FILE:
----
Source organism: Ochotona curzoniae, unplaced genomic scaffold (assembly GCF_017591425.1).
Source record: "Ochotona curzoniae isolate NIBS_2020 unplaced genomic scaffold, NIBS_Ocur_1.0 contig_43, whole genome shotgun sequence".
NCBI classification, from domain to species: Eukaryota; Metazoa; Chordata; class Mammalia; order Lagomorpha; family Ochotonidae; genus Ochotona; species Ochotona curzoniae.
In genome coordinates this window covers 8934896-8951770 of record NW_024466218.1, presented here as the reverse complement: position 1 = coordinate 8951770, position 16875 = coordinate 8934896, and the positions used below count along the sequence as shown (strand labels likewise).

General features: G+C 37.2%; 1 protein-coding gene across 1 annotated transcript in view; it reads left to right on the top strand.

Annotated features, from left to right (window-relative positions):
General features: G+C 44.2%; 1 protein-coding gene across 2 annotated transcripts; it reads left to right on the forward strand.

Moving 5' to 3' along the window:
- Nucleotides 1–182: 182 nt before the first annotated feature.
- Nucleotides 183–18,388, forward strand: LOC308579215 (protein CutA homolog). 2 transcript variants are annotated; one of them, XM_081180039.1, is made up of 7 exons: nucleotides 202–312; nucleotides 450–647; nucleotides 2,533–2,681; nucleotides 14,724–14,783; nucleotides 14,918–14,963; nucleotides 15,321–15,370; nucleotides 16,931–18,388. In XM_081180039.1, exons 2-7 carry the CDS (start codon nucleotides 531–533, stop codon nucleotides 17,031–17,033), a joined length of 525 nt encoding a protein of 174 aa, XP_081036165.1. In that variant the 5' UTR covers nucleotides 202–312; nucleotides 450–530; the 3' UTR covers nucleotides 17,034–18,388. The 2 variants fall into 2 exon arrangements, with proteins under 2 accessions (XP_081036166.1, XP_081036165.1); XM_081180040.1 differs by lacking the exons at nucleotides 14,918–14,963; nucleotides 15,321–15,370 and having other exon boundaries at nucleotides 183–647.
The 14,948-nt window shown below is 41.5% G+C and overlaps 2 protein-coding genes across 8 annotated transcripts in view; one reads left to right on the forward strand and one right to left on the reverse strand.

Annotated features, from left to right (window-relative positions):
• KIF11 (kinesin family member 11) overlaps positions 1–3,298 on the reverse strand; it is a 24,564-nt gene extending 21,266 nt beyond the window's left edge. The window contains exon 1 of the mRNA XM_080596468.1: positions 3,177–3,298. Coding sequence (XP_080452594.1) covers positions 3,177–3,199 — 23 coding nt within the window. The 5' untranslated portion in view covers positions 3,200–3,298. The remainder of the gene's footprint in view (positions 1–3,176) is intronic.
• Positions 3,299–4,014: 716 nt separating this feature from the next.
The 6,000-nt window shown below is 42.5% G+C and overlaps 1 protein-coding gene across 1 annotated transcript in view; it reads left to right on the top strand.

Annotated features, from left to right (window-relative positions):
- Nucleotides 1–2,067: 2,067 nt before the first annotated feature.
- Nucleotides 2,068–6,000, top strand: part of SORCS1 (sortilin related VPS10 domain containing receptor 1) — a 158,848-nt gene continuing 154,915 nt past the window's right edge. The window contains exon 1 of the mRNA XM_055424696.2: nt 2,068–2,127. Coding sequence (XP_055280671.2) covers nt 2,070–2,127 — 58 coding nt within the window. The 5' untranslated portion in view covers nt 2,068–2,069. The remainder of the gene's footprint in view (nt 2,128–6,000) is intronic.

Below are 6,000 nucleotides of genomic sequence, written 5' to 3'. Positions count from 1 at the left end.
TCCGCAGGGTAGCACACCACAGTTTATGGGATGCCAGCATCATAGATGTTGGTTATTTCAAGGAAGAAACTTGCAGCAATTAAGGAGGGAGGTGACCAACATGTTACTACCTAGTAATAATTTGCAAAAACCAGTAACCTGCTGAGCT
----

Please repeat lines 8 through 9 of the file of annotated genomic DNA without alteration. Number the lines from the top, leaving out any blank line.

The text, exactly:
Moving 5' to 3' along the window:
- Nucleotides 1–182: 182 nt before the first annotated feature.